Monday, September 25, 2006

Chicago Shorty

During the 1970s Chicago was the center of folk music in the United States. The Windy City was alive with musicians plying their trade at the little clubs that sprouted in the Old Town area. The most famous of these clubs was the Earl of Old Town on Wells Street. The Earl was a cozy nightclub owned by Earl J.J. Pionke that featured live music every night of the week. The audience was a mix of locals and other musicians who were there for the music. Some of the regulars on the stage at the Earl included Steve Goodman, Fred Holstein, Bonnie Koloc, Jim Post, and a host of others.

Steve Goodman was a student at Lake Forest College when he started playing for a living. It was 1969, he had just married Nancy Pruter and was writing commercial jingles to pay the bills when he was diagnosed with leukemia.

In 1971 the artists of the Earl issued a locally produced album entitled "Gathering at the Earl of Old Town" on which Goodman first appeared on record. Later in 1971, Goodman was playing at another little Chicago club called the Quiet Knight as the opening act for Kris Kristofferson. Kristofferson was impressed enough with Goodman that he intoduced him to Paul Anka who recorded a few demo tapes and signed him to Buddah Records. Once again opening at the Quiet Knight, this time for Arlo Guthrie, Goodman asked Guthrie for his opinon of a song he had recently written. Arlo Guthrie liked "The City of New Orleans" enough to ask Goodman for permission to record it. The song became a hit in 1972 and provided Goodman with enough money to make music his career.

Steve Goodman was always active at the Old Town School of Folk Music and it was there that he met and mentored another folksinger by the name of John Prine. The two would remain good friends and collaborators. Goodman and Prine had written a spoof on the typical country song entitled "You Never Even Call Me By My Name", which was recorded by David Allen Coe in 1974 and hit the country charts. Goodman wrote many songs about his hometown of Chicago, including two songs for the long-suffering Chicago Cubs; "A Dying Cub Fan's Last Request" and "Go, Cubs, Go". Steve Goodman also saved a piece of stringband history when he convinced Martin, Bogan & Armstrong to join him on one of his albums and then to renew their own careers and begin recording again.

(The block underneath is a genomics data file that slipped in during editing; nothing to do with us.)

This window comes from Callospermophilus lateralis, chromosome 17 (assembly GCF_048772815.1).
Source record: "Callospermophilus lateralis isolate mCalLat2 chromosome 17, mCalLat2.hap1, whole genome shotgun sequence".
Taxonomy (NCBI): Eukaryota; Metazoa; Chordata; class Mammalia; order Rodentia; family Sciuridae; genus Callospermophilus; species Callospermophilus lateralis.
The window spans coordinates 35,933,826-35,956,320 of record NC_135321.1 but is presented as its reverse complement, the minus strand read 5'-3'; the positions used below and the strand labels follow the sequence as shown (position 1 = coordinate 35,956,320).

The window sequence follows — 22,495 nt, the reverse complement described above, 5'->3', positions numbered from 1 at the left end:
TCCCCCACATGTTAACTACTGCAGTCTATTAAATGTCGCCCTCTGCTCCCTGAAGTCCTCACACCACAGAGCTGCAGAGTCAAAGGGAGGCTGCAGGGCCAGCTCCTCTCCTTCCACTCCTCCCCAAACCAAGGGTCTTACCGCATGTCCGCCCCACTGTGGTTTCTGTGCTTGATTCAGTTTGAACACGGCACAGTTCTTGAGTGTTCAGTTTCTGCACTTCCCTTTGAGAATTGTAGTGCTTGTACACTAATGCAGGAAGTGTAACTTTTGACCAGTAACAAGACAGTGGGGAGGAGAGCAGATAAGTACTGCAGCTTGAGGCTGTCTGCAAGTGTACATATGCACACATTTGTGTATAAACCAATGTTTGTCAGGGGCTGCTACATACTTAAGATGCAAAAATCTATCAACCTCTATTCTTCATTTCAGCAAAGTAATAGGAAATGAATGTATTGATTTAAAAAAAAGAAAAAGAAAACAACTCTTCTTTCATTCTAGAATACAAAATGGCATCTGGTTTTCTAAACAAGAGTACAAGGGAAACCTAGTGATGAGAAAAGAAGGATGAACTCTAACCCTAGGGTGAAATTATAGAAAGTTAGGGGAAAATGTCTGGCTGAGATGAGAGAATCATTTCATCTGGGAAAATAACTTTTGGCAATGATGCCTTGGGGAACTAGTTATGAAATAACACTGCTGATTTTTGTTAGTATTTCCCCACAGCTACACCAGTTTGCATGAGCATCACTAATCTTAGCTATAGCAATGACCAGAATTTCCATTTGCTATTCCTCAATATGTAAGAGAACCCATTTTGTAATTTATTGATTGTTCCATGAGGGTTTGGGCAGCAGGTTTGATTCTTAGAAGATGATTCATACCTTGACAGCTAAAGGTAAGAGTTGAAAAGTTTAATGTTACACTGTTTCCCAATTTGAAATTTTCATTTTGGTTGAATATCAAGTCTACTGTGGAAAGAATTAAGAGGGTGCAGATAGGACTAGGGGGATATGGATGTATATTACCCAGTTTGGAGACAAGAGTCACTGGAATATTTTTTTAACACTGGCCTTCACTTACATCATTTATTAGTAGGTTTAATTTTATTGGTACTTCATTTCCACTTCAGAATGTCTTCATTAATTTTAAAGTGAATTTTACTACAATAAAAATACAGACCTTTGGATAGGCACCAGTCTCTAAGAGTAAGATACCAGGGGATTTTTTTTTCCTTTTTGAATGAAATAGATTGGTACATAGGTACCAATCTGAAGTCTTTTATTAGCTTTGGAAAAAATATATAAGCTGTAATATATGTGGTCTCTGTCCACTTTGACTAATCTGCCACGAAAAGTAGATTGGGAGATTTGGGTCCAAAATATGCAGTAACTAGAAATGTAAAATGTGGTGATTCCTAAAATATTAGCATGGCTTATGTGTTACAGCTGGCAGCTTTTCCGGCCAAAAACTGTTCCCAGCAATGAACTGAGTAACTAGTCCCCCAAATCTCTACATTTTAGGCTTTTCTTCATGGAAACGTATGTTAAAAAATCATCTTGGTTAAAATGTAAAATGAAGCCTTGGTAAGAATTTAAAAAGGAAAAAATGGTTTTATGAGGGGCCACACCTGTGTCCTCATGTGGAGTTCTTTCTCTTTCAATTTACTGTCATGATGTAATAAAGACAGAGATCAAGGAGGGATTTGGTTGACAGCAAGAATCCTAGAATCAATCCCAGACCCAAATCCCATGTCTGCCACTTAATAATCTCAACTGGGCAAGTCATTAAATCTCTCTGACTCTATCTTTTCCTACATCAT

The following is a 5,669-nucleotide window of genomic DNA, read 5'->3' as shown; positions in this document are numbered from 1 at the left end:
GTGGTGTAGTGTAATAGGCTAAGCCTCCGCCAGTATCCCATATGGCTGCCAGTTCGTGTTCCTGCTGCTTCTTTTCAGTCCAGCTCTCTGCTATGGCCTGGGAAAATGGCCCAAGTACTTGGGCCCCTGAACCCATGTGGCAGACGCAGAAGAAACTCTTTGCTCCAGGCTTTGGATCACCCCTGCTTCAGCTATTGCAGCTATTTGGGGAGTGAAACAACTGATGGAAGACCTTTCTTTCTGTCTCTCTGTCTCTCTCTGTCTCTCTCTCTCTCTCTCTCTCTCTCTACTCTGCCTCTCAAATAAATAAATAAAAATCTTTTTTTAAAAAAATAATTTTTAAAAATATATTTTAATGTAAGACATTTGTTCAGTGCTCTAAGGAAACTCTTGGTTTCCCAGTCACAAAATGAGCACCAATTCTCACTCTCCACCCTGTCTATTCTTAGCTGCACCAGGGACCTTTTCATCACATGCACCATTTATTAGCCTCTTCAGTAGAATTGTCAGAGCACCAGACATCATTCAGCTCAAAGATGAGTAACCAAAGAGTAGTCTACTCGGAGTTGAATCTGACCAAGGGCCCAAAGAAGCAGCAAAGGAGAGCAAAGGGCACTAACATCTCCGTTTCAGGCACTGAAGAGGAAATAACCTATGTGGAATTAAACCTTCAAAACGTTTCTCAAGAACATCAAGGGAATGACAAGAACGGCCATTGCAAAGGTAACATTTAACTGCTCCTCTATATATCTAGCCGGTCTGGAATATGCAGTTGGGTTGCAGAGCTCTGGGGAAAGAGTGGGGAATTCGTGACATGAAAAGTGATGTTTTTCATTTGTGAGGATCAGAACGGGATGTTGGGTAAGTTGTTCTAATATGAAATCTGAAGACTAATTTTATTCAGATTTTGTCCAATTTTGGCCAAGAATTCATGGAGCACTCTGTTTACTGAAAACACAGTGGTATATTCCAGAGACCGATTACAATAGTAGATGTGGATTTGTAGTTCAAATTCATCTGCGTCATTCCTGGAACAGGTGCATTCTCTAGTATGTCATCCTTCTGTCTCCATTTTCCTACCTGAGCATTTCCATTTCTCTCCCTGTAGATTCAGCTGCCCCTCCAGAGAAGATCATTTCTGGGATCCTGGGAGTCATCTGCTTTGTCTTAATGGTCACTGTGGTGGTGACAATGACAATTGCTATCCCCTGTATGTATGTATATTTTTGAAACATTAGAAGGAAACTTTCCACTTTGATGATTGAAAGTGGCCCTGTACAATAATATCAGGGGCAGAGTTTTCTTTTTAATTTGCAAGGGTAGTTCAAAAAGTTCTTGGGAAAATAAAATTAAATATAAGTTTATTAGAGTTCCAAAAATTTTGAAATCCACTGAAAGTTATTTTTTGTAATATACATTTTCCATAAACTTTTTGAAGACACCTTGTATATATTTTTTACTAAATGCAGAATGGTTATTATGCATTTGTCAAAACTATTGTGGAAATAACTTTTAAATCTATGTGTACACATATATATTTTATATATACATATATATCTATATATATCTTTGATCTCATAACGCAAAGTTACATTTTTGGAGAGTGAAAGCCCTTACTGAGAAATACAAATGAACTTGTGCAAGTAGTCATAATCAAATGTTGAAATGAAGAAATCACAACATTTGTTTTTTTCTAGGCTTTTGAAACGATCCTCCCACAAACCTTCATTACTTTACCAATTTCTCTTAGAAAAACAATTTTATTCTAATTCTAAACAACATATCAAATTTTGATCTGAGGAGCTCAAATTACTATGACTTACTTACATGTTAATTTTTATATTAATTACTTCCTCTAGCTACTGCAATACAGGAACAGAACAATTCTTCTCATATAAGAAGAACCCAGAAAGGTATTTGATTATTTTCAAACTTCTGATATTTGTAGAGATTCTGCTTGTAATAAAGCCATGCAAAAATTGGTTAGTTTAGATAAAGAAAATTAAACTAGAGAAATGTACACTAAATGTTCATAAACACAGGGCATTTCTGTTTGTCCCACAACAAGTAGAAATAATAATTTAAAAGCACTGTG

A songwriters songwriter, Goodman never found commercial success with his own recordings, although all recieved critical acclaim. He was a tremendous influence on other singer-songwriters.

Leukemia took Steve Goodman at the age of 36 on September 20, 1984. Goodman's ashes are buried under home plate at Chicago's Wrigley Field.

Steve Goodman - Somebody Else's Troubles.mp3

Steve Goodman - Six Hours Ahead Of The Sun.mp3

Steve Goodman - I Ain't Heard You Play No Blues.mp3

These cuts are from Steve Goodman's 1972 LP "Somebody Else's Troubles".
All of Steve Goodman's recordings are still available thanks to John Prine's Oh Boy Records. Buy them at


Anonymous Anonymous said...

Thanks for this. I have all of Steve Goodman's album on vinyl. I've always loved Lincoln Park Pirates - you're post made me dig it up. thnx

September 25, 2006 9:57 PM  
Blogger kjk said...

Now you are just teasing me, Ed. Being a lifelong Cub Fan ....
A Dying Cub Fan's Last Request.


September 25, 2006 10:17 PM  
Blogger Ed said...

Lincoln Park Pirates! Yep, I too have all of Steve Goodman's albums on vinyl.

Ken, I did think of you and that song as I was deciding which to post. Somehow I knew you had a copy. Thanks.

September 26, 2006 7:24 AM  
Blogger Kat said...

Love these and all of Steve Goodwin's, and it is only fitting that his last resting place be at Wrigley Field. He did love his Cubbies.

September 26, 2006 3:10 PM  

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